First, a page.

Major sites including New York Times and BBC hit by ‘ransomware’ malvertising

A number of major news websites have seen adverts hijacked by a malicious campaign that attempts to install “ransomware” on users computers, according to a warning from security researchers Malwarebytes.

The attack, which was targeted at US users, hit websites including the New York Times, the BBC, AOL and the NFL over the weekend. Combined, the targeted sites have traffic in the billions of visitors.

WTF? This is why we use ad blockers. Not only are ads invasive and annoying, but they’re dangerous. Everyone should use ad blockers. And the web advertising industry needs to start taking responsibility for these attacks. Do I hear “class-action suit” anyone?

Source: Major sites including New York Times and BBC hit by ‘ransomware’ malvertising | Technology | The Guardian

24 thoughts on “Major sites including New York Times and BBC hit by ‘ransomware’ malvertising

    • I know, everyone who writes for Macworld hates those video ads, but the editorial staff has no say in advertising.

    • I know, everyone who writes for Macworld hates those video ads, but the editorial staff has no say in advertising.

  1. Thanks Kirk, in addition before I started using Adblock, there were times that Safari would load up certain websites very slowly because of ads. And now Forbes.com is not letting you visit the site if you have an Ad Blocker turned on, so I never visit Forbes which by the way is not a big loss considering they have the most click bait misleading headline articles I have ever seen on the internet.

    But I have read that Ublock is less resource intensive than Adblock and I have noticed my new Macbook Pro heating up at times with multiple tabs open, have you tried Ublock, any credence to it being more efficient?

    • No, but I can’t see that an ad blocker hits the CPU very much. It’s essentially a list of files that it tells the browser to ignore.

  2. Thanks Kirk, in addition before I started using Adblock, there were times that Safari would load up certain websites very slowly because of ads. And now Forbes.com is not letting you visit the site if you have an Ad Blocker turned on, so I never visit Forbes which by the way is not a big loss considering they have the most click bait misleading headline articles I have ever seen on the internet.

    But I have read that Ublock is less resource intensive than Adblock and I have noticed my new Macbook Pro heating up at times with multiple tabs open, have you tried Ublock, any credence to it being more efficient?

    • No, but I can’t see that an ad blocker hits the CPU very much. It’s essentially a list of files that it tells the browser to ignore.

  3. Could you recommend an app for IOS 9.2 to block adds in the New York Times app? (I thought 1Blocker would do this. A Google search has not been of help.)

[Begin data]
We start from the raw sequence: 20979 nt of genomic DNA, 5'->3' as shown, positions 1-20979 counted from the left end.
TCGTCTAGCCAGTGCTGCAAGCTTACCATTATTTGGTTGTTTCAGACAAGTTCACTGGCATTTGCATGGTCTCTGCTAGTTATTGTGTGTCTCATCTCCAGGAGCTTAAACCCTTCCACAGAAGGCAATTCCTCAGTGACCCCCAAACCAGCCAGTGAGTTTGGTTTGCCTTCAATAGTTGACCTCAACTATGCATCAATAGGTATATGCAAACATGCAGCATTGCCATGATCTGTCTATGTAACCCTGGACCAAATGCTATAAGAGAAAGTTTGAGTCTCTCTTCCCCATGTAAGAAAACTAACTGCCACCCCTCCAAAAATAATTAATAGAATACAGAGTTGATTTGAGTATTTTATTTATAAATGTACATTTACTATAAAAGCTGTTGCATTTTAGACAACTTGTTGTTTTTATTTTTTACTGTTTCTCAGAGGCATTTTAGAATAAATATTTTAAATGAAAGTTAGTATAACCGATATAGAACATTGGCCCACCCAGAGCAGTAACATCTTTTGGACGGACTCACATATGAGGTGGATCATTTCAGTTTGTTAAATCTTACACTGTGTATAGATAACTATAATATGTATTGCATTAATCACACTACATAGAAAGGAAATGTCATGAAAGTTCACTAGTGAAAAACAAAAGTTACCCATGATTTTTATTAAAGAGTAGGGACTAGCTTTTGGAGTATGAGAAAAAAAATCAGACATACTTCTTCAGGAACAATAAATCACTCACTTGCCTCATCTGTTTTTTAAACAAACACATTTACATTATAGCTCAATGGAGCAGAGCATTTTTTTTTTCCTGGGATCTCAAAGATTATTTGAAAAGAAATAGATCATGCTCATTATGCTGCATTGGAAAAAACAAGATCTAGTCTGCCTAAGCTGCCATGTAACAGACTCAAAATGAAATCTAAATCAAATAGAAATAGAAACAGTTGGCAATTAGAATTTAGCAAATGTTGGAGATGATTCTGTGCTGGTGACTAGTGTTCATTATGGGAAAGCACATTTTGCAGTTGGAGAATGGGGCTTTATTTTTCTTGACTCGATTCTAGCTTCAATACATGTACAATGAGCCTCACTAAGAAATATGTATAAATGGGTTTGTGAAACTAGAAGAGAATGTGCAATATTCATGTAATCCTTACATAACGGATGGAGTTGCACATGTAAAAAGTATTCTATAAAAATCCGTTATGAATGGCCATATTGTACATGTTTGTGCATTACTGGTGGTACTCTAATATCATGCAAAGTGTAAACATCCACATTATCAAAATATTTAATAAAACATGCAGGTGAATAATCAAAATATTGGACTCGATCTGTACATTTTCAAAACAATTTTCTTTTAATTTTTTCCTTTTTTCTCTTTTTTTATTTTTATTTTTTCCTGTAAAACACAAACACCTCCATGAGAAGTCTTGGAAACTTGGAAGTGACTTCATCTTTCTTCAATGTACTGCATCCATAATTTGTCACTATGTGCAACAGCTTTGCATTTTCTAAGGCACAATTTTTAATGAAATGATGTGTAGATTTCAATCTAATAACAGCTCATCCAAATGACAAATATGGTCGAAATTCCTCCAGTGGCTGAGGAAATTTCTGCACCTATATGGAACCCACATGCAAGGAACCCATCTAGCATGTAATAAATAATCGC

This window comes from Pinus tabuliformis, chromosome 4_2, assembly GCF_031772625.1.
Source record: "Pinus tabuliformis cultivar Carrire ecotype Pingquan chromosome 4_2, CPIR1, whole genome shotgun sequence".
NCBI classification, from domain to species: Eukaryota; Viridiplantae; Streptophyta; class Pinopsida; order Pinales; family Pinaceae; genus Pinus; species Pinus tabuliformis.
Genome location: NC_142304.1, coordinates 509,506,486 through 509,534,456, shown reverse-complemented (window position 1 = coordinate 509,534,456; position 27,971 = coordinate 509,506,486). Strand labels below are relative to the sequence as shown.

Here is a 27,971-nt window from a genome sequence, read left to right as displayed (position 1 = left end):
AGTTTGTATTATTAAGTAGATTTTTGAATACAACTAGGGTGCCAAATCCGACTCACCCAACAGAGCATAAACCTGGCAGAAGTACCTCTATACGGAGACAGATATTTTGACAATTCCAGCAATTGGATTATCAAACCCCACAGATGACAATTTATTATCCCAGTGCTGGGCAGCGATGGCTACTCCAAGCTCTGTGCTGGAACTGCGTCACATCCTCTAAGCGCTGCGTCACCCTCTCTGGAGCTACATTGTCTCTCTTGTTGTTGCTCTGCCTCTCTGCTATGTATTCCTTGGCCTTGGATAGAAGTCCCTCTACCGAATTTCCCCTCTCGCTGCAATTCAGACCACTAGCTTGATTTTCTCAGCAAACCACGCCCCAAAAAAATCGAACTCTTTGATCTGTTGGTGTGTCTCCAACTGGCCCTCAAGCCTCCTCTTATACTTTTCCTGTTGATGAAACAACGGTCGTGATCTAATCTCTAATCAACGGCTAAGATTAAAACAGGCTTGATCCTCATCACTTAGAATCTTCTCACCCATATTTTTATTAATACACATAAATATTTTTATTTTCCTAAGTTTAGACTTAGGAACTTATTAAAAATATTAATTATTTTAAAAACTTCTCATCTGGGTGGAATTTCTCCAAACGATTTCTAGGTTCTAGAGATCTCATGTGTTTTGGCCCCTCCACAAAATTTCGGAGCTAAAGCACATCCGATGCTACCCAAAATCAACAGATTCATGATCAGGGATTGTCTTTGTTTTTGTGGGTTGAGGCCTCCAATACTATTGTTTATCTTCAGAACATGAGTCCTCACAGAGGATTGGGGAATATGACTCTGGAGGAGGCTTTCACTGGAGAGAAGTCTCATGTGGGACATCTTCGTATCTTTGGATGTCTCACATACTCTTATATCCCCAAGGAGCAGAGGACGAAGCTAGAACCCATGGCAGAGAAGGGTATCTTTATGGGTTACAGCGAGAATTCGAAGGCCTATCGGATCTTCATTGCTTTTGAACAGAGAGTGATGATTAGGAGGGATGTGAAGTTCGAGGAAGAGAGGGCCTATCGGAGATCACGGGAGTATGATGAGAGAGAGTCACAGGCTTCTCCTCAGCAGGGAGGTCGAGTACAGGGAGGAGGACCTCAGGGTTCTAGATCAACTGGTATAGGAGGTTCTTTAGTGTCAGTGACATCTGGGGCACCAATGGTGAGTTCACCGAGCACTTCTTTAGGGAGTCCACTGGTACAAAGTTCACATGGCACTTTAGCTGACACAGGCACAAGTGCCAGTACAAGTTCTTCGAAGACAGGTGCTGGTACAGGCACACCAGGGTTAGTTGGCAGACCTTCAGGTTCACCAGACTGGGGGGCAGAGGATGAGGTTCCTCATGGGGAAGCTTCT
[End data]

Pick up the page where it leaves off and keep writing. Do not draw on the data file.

• Thank you. One more question: is ‘ransomware malvertising’ a issue in ads within apps, such as the New York Times app or is it exclusive to Safari?

        • I haven’t heard of this happening on iOS. It is a recent problem on the Mac, and it is common on Android. I’m not sure if that sort of malware could actually have an affect on iOS, because of sandboxing.

          • Thanks again.

            I installed an ad blocker after ‘acquiring’ genieo. (It is hidden under ‘Application’ in the Activity Monitor and if you kill it, it comes right back.) I know what to do to get rid of it, but must first stop procrastinating and make a bootable install drive in case anything goes wrong. I am still on a learning curve with the Mac, which is why I am here reading your blog after 25 years of DOS/Windows.

  4. Could you recommend an app for IOS 9.2 to block adds in the New York Times app? (I thought 1Blocker would do this. A Google search has not been of help.)

      • Thank you. One more question: is ‘ransomware malvertising’ a issue in ads within apps, such as the New York Times app or is it exclusive to Safari?

        • I haven’t heard of this happening on iOS. It is a recent problem on the Mac, and it is common on Android. I’m not sure if that sort of malware could actually have an affect on iOS, because of sandboxing.

          • Thanks again.

            I installed an ad blocker after ‘acquiring’ genieo. (It is hidden under ‘Application’ in the Activity Monitor and if you kill it, it comes right back.) I know what to do to get rid of it, but must first stop procrastinating and make a bootable install drive in case anything goes wrong. I am still on a learning curve with the Mac, which is why I am here reading your blog after 25 years of DOS/Windows.

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